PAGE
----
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How to Generate a New Ethereum Address in Ruby

Updated on
Jul 3, 2023

4 min read


With high usage in web applications and straightforward syntax, Ruby is used by a vast number of people. This guide will cover creating an Ethereum address in Ruby using ruby-eth gem/package.


  • Ruby installed in your system(Ruby 2.x +)
  • Ruby environment manager (RBEnv)
  • A text editor

What is an Ethereum address?

While signing in to any platform on the internet, you need to authenticate using a combination of credentials. Consider an Ethereum address as your username and a corresponding private key as the password. While your Ethereum address is public and can be shared, the private key must always be kept secret. Using this combination lets you interact with the Ethereum blockchain. An Ethereum address is your identity on the blockchain, and it looks like this “0x6E0d01A76C3Cf4288372a29124A26D4353EE51BE”. Having a valid Ethereum address is required for:

  • Receiving/Sending Ethereum currency
  • Signing/Sending transactions
  • Connecting to decentralized applications

How an Ethereum address is generated:

  • A random private key of 64 (hex) characters (256 bits / 32 bytes) is generated first. 
    For example:
  • A 128 (hex) character (64 bytes) public key is then derived from the generated private key using Elliptic Curve Digital Signature Algorithm (ECDSA). 
    For example:
  • The Keccak-256 hash function is then applied to (128 characters / 64 bytes) the public key to obtain a 64 character (32 bytes) hash string. The last 40 characters / 20 bytes of this string prefixed with 0x become the final Ethereum address. 
    For example:

Note: 0x in coding indicates that the number/string is written in hex.

What is Ruby?

Ruby is an open-source interpreted high-level language. Ruby was made with the blend of Perl, Smalltalk, Eiffel, Ada, and Lisp, Yukihiro “Matz” Matsumoto’s favorite languages. Ruby is entirely object-oriented; even the most basic data types like integers have methods and instance variables in them. This provides method chaining, where many lines of code can be combined into one. Ruby on Rails, a ruby framework, has helped the language gain popularity for web programming, with the main appeal is that programmers don’t have to spend a lot of time creating files.

To accomplish our goal of creating an ethereum address, we’ll use a ruby gem called ruby-eth.

What is ruby-eth?

Ruby-eth is a library that helps in signing transactions and generating keys, ruby-eth allows us to build and broadcast ethereum transactions using any node. The gem allows for the separation of keys from nodes. Sign transactions and handle keys anywhere you can run ruby, broadcast transactions through any node endpoint you’d like.

Installing Dependencies

Before installing the gems, let's make sure that ruby is installed. Open a terminal and run:

$ ruby -v

For Linux/UNIX: you can use your distro’s package management system by following the guide here or using third-party tools like rbenv or RVM.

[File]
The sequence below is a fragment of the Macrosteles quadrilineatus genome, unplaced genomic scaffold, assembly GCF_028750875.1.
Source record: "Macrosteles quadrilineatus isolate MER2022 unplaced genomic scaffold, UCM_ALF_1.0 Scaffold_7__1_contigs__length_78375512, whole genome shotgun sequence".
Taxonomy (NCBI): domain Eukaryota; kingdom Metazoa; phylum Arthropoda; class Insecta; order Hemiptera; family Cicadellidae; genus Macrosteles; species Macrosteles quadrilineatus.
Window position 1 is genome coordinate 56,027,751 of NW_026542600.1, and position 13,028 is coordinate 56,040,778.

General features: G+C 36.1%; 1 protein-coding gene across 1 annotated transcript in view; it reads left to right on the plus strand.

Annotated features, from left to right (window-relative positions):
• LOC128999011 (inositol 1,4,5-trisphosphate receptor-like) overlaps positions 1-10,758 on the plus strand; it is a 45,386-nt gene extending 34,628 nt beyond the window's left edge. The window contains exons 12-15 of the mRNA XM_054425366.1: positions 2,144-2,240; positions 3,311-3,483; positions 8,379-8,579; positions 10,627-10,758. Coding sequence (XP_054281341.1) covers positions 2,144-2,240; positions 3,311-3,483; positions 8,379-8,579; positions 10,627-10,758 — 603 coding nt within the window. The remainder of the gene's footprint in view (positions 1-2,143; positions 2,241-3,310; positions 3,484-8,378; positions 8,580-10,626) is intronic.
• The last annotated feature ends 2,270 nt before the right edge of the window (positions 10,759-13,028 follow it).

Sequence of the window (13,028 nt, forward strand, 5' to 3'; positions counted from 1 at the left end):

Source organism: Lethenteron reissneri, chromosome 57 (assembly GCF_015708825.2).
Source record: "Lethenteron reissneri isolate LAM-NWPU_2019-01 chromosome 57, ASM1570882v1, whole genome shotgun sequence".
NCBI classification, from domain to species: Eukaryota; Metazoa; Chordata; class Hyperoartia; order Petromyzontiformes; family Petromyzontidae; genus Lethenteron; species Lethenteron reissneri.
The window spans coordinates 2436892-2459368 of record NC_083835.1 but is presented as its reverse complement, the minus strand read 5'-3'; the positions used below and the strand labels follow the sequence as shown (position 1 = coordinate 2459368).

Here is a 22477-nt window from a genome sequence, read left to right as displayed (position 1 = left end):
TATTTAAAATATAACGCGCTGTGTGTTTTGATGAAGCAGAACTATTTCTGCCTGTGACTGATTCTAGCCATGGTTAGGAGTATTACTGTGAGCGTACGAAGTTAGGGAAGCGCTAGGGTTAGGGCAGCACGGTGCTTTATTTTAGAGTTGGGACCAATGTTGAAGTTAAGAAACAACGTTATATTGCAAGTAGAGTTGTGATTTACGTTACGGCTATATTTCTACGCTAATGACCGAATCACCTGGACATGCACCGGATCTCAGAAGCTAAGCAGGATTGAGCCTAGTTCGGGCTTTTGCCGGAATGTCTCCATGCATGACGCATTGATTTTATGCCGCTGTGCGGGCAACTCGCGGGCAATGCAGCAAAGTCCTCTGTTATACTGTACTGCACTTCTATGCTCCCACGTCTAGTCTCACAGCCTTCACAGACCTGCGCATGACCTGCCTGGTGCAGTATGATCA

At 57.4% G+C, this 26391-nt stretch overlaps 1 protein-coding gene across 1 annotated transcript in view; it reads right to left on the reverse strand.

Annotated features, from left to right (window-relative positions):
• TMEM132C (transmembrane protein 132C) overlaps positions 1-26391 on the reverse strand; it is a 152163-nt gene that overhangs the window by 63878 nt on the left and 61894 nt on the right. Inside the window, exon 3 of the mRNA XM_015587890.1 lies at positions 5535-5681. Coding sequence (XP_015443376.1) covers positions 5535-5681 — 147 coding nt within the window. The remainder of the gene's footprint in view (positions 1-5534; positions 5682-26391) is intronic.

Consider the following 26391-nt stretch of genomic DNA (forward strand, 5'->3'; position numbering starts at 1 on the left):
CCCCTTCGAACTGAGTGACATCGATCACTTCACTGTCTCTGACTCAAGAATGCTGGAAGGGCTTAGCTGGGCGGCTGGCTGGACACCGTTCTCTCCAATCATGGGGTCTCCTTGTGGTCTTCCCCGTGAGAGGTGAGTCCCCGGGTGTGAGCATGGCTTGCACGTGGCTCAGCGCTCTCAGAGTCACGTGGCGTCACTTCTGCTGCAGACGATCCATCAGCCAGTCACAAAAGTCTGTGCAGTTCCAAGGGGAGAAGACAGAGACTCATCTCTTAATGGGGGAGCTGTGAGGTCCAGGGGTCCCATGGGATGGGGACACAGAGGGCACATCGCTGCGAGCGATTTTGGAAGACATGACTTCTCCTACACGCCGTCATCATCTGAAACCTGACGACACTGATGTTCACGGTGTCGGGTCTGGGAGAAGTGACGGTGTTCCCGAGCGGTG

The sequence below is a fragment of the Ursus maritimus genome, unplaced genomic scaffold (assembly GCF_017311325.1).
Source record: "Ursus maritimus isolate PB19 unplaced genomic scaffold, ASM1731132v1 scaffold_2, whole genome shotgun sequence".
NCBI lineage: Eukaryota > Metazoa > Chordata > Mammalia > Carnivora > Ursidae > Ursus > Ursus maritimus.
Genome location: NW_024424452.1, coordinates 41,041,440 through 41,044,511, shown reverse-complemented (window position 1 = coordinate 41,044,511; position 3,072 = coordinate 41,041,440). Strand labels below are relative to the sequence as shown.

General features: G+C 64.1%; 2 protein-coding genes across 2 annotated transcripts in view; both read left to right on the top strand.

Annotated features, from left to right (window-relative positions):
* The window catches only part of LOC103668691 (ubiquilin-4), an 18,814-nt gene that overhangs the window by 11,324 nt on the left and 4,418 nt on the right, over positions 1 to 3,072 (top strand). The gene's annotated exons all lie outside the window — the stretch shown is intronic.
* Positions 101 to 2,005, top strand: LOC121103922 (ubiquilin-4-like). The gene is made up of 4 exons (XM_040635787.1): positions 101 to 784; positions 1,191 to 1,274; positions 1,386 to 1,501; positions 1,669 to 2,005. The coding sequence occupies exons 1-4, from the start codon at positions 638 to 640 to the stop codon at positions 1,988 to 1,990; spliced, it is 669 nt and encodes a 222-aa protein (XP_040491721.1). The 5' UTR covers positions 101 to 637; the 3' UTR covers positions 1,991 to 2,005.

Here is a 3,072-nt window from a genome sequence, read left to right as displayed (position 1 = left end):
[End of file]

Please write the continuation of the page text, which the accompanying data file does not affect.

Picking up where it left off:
For macOS: you can use third-party tools like rbenv or RVM.

For Windows: you can use RubyInstaller.

We’ll use rbenv to manage the ruby version for our project. First, to check if rbenv is installed or not, type:

$ rbenv -v

It must output the current version of the rbenv installed on your system; if it doesn’t, download it using the information here. Then go to your terminal and type the following to activate a specific ruby version in that directory.

$ rbenv install 2.6.5
$ rbenv local 2.6.5

Once we ensure ruby is installed and at the correct version (2.6.5 in this case), let's move forward and install the required gems. You can install it from the command line using RubyGems, the package manager for ruby:

$ gem install eth

If you're using macOS, you may encounter a permission-related problem while installing gem because the version of Ruby that ships with macOS is usually for Apple's own use; we suggest using rbenv and RVM (Ruby Version Manager) to manage a separate Ruby version, which will be installed into a sandbox in your home directory, that you can make changes to without worrying about messing up the system Ruby. 

Generating an Ethereum address.

Go to your text editor and make a new ruby file address.rb and copy-paste the following code in it.

require "eth"
key =
puts "SAVE BUT DO NOT SHARE THIS (Private Key): 0x#{key.private_hex}"
puts "Address: #{key.address}"

Explanation of the code above

Line 1: Importing eth gem/package.

Line 2: Instantiating the Eth object, making a new key, and storing it in the key variable.

Line 3: Generating a hexadecimal public key from key using public_hex method.

Line 4: Generating a hexadecimal private key from key using private_key method and appending 0x prefix to it; then printing it with a warning.

Line 5: Generating the address and printing it with a string “Address:”

Please save the file and run it using.

$ ruby address.rb

If everything goes fine and the code gets executed successfully, it should look like this.


Congratulations, you now have your very own Ethereum address, which you can use to sign/send transactions and interact with the Ethereum network. Check out the guide on How to connect to Ethereum using Ruby (ethereum.rb).

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